Lots of energy for workout is required to power through some long bicycle races and racers know what works best for them. We want to thank Jennifer, Jessica and Jamie for talking with us about their strategies.
Athletes who compete at these high levels and train year round must learn how to take care of their bodies including nutrition, energy needs, hydration and muscle recovery. The weekend warrior fares best to do the same so that physical activity doesn’t set you back or even make you sore – the goal is to improve health and quality of life and knowing what to feed your body goes a long way toward that goal.
Here are some videos shot before Saturday’s long distance race at the local Tour de ‘Toona in Central PA.
Tour de ‘Toona Racer Jennifer talks about energy for racing:
Tour de ‘Toona Racer Jessica talks about energy for racing:
Tour de ‘Toona Racer Jamie talks about energy for racing:
Energy is the ‘Before’ workout part of sports nutrition (see links to articles about Before, During & After below – including scientific information about why your body needs sports nutrition). The very easy, very convenient, and very powerful energy source we use are ENERGY CHEWS from the Shaklee Corporation. There are no artificial ingredients in the chews and they don’t contain high amounts of caffeine, calories or sugar. Natural energy in a bag of chews that can go everywhere and anywhere with you. Plus Energy Chews also promote better focus, alertness and even improved mood (great for the WORK DAY in addition to WORKOUTS!!).
*Until July 31, 2011 there is a Sports Nutrition Special that is awesome – with $75 worth of free sports nutrition products on qualifying orders. See the tab in the top left sidebar of this page.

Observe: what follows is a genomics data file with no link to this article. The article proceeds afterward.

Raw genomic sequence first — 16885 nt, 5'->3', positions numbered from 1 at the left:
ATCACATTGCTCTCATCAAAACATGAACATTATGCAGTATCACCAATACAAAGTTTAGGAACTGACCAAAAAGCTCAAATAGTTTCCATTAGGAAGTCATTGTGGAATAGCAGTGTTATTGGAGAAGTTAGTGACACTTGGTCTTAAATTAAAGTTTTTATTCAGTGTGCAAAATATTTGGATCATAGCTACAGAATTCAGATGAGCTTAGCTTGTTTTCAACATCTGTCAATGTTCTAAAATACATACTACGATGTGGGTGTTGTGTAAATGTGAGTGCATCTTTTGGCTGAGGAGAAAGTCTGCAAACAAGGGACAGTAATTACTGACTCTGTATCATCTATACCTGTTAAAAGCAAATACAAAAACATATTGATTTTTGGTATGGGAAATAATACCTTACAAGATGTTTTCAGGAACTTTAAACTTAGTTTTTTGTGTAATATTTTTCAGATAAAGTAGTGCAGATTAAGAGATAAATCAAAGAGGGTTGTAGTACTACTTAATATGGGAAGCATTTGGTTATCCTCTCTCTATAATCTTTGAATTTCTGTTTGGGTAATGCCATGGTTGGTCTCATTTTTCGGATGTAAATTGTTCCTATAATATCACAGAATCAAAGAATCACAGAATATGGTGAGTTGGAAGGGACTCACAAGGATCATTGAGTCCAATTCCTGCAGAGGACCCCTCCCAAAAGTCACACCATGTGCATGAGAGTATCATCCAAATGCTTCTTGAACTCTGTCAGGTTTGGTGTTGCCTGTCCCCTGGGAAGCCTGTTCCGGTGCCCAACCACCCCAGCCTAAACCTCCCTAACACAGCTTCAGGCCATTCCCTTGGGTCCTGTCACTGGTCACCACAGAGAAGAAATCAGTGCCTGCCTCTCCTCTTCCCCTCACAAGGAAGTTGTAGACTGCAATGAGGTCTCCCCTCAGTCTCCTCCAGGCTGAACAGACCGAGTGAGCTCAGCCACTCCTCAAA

To learn more about Shaklee Sports Nutrition, click on the Sports Nutrition tab above, and also visit our three recent posts here on the blog that talk about the ‘Before’ (energy), ‘During’ (hydration) and ‘After’ (muscle recovery) workouts: energy for workout, hydration, and food for muscle recovery.
For anyone interested in some cycling information, here is some Cycling terminology:
- Attack. A sudden attempt to get away from another rider.
- Blocking. When a rider tries to get in other riders’ way. This is a part of a team strategy to slow down other cyclists to allow other team members to get ahead in a breakaway.
- Bridge the Gap. When a rider – or group of riders – tries to reach a group farther ahead.
- Breakaway. When a group of riders get ahead of the pack (or peloton)
- Cadence. Pedaling rate.
- Chasers. Riders who are attempting to “bridge the gap” in attempting to catch the lead group.
- Circuit. A track that is ridden more than one time during a race.
- Criterium. A bike race in which cyclists ride on a circuit for a specified length of time or distance.
- Drafting. Riding closely behind another rider in order to get into their slipstream. The lead rider expends up to 30 percent more energy than the following rider.
- Drop. Getting left behind or losing contact with the group of riders.
- Field. The main group of riders – also called the pack or peloton.
- Force the Pace. When a rider goes harder than the rest of the pack to increase the pace.
- Gap. The distance between groups or individuals.
- Hammering. Steady, strenuous pedaling.
- Hook. When riders use their wheels to hit rider(s) behind them – may be intentional or accidental.
- Jump. A sudden acceleration, most often at the start of a sprint.
- Kick. The final burst of speed in a race.
- Mass Start. When all racers begin at the same time.
- Pack. The main group of riders – also called the. field or peloton.
- Peloton. The main group of racers – also called the field or the pack.
- Prime (pronounced “preem”). This “race within a race” gives cyclists the chance to win a prize for being the first to complete a specific lap.
- Slipstream. The air pocket created by a moving rider. Other riders “draft” in the slipstream to conserve energy.
- Sprint. A burst of speed to finish the race – usually involving more than one rider.
- Take a flyer. When a rider heads out in front of the pack, usually alone.
Thanks to http://www.athleticmentors.com/cycling.html for this info.